hexagon789

Veteran Member
Joined
2 Sep 2016
Messages
12,008
Location
Glasgow
I cannot recall any attempts to lift CWR other than by side lifters fitted to a string of Salmon wagons. IIRC about 6 wagons were fitted with 2 cranes each which enabled a 360ft length to be lifted.

300 or 600 foot seemed a lot to lift other than by mechanical means. I imagine that in earlier years it would've been delivered in shorter lengths and welded up on site rather than delivered as longer pre-welded lengths.
 

furnessvale

Established Member
Joined
14 Jul 2015
Messages
4,177
300 or 600 foot seemed a lot to lift other than by mechanical means. I imagine that in earlier years it would've been delivered in shorter lengths and welded up on site rather than delivered as longer pre-welded lengths.
My time on the railways dates from 1964. On the LM region rails were delivered in 720ft length and unloaded on site as I described. The Eastern region was supplied by a plant that could make 1200ft rails.
 

Andy873

Member
Joined
23 Mar 2017
Messages
169
Thanks every one,

So really, as a rough rule of thumb, 60 & 45 (1950s) seem to be common lengths, but there were many factors involved and deviations from this for various reasons.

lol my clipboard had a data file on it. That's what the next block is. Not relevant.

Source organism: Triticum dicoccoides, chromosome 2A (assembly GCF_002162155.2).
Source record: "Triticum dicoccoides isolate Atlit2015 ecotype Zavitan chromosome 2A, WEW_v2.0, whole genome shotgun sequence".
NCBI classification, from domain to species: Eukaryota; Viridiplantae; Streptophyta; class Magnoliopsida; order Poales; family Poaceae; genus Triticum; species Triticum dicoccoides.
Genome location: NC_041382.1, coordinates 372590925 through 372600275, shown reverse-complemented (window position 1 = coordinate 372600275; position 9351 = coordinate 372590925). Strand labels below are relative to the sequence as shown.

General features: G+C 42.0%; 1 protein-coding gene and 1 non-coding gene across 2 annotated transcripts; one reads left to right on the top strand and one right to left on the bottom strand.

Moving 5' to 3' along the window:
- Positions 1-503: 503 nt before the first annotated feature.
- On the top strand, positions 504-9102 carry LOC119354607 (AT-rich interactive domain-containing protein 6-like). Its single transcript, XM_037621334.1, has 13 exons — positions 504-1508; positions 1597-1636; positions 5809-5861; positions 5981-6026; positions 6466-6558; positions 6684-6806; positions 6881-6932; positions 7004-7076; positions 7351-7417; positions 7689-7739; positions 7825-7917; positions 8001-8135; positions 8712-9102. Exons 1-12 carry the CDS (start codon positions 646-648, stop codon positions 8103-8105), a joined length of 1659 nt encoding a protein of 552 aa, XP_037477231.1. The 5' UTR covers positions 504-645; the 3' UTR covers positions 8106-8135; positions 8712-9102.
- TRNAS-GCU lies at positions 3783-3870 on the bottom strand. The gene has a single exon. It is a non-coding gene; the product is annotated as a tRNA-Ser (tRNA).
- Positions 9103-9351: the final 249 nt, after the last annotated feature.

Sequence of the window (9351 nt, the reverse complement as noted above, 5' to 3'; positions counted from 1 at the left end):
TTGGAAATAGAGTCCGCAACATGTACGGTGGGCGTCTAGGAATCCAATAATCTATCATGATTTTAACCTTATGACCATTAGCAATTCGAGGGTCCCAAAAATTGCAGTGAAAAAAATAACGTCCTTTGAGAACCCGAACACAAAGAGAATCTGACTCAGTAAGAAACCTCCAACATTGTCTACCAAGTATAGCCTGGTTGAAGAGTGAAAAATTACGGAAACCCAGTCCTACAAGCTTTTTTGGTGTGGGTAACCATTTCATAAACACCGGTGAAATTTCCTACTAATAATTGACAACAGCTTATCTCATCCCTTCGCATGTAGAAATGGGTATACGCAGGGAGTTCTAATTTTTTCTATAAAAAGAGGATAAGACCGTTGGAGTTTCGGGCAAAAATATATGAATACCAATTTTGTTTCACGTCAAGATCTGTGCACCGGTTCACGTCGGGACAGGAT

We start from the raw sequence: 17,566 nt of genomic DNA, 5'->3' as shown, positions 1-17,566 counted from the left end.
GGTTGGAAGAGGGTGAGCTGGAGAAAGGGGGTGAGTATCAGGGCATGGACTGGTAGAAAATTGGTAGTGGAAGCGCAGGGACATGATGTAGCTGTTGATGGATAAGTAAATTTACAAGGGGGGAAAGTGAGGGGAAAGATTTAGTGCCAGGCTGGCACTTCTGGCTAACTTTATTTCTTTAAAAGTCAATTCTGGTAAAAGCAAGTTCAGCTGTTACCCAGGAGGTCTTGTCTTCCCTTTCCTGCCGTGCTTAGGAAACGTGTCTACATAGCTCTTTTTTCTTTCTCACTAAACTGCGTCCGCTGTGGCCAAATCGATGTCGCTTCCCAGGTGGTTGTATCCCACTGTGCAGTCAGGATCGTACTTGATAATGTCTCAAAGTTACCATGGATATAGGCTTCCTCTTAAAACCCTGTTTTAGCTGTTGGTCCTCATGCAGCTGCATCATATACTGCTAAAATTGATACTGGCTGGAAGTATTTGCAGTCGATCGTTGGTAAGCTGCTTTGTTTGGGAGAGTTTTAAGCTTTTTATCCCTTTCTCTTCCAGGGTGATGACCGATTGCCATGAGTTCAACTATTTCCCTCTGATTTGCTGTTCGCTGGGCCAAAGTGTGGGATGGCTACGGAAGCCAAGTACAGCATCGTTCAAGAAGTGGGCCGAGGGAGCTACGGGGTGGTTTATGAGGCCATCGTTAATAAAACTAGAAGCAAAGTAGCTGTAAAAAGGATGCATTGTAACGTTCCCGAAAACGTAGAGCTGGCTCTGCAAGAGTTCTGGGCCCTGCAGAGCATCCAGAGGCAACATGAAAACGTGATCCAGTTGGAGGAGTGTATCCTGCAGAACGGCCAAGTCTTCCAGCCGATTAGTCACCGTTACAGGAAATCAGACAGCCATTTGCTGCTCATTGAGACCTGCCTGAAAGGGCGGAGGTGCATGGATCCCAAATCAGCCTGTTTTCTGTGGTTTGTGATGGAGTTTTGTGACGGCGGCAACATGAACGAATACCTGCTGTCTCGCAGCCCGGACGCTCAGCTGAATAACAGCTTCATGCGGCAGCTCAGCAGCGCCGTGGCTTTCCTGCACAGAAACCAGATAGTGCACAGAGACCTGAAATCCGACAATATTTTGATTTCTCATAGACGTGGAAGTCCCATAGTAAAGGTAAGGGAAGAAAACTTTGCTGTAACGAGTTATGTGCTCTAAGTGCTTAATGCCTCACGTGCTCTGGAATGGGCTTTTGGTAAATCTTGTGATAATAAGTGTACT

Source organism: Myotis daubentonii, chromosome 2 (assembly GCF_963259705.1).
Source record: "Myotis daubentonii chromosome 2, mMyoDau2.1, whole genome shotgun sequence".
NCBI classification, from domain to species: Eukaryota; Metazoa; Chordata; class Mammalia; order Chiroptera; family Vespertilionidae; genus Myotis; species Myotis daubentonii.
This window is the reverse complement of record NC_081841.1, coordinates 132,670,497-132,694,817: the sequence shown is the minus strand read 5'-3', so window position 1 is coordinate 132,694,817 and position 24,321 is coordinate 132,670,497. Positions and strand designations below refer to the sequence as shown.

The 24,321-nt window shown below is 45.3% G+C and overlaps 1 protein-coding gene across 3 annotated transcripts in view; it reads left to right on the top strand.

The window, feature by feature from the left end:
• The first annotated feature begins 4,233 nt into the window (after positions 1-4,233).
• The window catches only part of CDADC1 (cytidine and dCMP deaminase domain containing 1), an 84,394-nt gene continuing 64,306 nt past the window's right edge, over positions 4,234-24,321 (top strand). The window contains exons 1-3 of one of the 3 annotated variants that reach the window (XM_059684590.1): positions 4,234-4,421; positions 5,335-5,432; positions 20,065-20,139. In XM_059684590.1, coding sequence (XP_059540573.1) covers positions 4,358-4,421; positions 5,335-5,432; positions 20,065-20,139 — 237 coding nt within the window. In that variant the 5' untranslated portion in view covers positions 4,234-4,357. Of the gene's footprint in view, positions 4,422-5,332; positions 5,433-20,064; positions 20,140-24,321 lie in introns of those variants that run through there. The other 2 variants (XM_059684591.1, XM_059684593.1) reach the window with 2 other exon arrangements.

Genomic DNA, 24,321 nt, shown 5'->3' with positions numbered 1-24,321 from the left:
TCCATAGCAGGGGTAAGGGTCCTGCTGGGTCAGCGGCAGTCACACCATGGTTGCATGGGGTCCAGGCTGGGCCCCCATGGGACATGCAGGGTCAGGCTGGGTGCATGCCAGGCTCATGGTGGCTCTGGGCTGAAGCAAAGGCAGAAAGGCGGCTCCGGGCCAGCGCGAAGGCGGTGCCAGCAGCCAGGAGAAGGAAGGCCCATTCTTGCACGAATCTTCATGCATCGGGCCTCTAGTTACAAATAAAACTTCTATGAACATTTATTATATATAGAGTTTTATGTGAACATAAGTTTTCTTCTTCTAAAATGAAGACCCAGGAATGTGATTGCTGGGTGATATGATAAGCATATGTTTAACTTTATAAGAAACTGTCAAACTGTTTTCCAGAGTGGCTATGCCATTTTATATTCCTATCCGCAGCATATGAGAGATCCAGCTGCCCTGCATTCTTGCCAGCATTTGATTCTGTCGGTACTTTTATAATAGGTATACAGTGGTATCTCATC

Dr_Paul

Member
Joined
3 Sep 2013
Messages
1,041
Bear in mind that these were times before mechanical handling devices for rails, and they had to be capable of being moved by how many men the ganger had in their track gang. At 110lb/yard a 60' rail weighs about 1 ton. For six men in a gang that's still quite a weight to pick up with the rail-handling tongs.

When I was working with ex-BR 60' track on the Ffestiniog Railway, I think it was around 75lb/yard, we could carry a rail around quite easily with eight of us using four sets of tongs. Any fewer than that would have been rather hard work for us, so we didn't try it.
 

Rob F

Member
Joined
17 Dec 2015
Messages
307
Location
Notts
There are (or were) some short rail lengths on the St Ives branch in Cornwall, on the only straight section of line behind Porth Kidney sands. I could never tell if the lengths were really short or if the joints were offset on each side.
 

Elecman

Established Member
Joined
31 Dec 2013
Messages
2,305
Location
Lancashire